4. Where is ENSO stress balanced? Authors: Matthias Münnich and David Neelin First Published: 20th November, 2003 Published online: 14th April, 2004 Abstract: The zonal surface torque budget associated with the tropical wind stress anomalies during El Niño/Southern Oscillation is analyzed. Mountain and surface stress torques over South America are found to play a prominent role. Local momentum change is negligible for 6 month averages allowing the balance among regional contributions to the torque anomalies to be compared. During El Niño, eastward torque anomalies over the central equatorial Pacific are largely compensated by westward anomalies elsewhere in the equatorial band, notably over South America. Torque anomalies over South America and the Pacific in latitude bands north and south of the equator are both westward and are not compensated within the band, implying an export of eastward momentum to higher latitudes. Copyright © 2003 Royal Meteorological Society. Published by Elsevier Ltd. All rights reserved. Link to full paper:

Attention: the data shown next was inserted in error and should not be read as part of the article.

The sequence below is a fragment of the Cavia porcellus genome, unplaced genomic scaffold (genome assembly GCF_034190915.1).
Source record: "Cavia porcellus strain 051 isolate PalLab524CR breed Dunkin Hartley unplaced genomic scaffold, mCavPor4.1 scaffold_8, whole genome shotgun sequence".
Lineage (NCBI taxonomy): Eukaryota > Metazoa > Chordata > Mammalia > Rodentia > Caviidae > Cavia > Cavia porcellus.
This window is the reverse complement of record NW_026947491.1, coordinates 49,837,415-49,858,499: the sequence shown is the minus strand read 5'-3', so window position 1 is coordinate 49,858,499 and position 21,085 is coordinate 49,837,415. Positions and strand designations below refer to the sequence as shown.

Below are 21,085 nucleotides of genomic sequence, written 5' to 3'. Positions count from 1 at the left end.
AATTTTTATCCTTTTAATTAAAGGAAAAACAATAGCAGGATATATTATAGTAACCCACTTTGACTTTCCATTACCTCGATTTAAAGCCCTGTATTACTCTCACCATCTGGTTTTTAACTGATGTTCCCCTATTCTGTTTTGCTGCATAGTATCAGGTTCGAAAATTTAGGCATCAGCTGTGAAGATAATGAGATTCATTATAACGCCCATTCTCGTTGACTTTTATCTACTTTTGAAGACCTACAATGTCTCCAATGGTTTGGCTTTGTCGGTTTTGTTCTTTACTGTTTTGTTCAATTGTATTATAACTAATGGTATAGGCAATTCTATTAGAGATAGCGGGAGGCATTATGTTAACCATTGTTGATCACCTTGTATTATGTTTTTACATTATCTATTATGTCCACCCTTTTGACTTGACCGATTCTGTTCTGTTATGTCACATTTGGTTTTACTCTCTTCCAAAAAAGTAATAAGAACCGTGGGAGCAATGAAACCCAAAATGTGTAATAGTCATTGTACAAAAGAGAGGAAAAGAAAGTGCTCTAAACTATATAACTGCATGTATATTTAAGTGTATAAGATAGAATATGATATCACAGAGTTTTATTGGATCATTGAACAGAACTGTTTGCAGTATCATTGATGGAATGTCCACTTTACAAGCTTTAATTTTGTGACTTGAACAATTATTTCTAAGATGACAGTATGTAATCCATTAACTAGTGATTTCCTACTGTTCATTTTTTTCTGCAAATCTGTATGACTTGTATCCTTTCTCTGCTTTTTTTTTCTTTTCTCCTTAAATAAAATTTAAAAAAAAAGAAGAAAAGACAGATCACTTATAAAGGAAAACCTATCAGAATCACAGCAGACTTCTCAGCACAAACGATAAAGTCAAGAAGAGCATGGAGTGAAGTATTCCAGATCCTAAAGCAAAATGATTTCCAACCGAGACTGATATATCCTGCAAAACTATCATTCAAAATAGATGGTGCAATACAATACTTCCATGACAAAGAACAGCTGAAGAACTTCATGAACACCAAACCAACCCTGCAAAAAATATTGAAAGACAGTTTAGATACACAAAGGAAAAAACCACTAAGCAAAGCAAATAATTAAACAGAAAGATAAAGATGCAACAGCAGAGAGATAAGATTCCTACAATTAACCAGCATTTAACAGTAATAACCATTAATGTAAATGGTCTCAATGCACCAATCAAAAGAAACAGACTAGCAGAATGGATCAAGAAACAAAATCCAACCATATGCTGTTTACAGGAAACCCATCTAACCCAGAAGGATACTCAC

5. Improving weather forecasts via impacts of turbulent orographic form & small-scale orographic gravity wave drag on boundary layers Authors: Maarten Minkman (Master thesis) Published: November, 2017 Abstract: Numerical Weather Prediction (NWP) models have difficulties with representing stable boundary layer conditions. During these conditions NWP models need more drag than physically observed to increase the representation of cyclonics. Therefore, NWP models use a non-physical enhanced momentum drag (long-tail formulation), which negatively affects the skill for the near-surface wind speeds and boundary layer depth. To describe the extra needed drag for NWP models in a more physical way, this study investigates whether the already developed parameterizations of turbulent orographic form drag (TOFD) and small-scale orographic wave drag (GWDSBL) could describe the needed drag instead of the longtail formulation. On top of the short-tail formulation TOFD and GWDSBL were added individually and combined. The short-tail formulation is supported by observations and LES simulations. Polar WRF (version 3.7.1.) was used in a 10-day case study during the northern hemispheric winter over North America. Individual GWDSBL and TOFD both reduced the wind speeds with a bias reduction of 2% and 13% respectively compared to the short-tail formulation. As a result the 2-meter temperatures reduced locally and increased the general cold bias within WRF by 1-4◦C where the wind speeds reduced due to GWDSBL and TOFD. Besides the boundary layer the synoptic scale was affected to by GWDSBL and TOFD. The cyclonic core pressure was improved and TOFD and the combination of GWDSBL and TOFD even outperformed the long-tail formulation by reducing the biases with approx. 5%. The 500 hPa geopotential heigth was raised with more drag added to short-tail and decreased the bias. However, the Arctic and number of model levels showed a significant impact in the representation of the 500 hpa geopotential height. TOFD also reduced on average the jet stream by 1-4 m s−1 and resulted in a northward shift. In the end the combination of GWDSBL and TOFD is seen as the best option to describe the extra needed drag instead of the long-tail formulation. Link to full paper: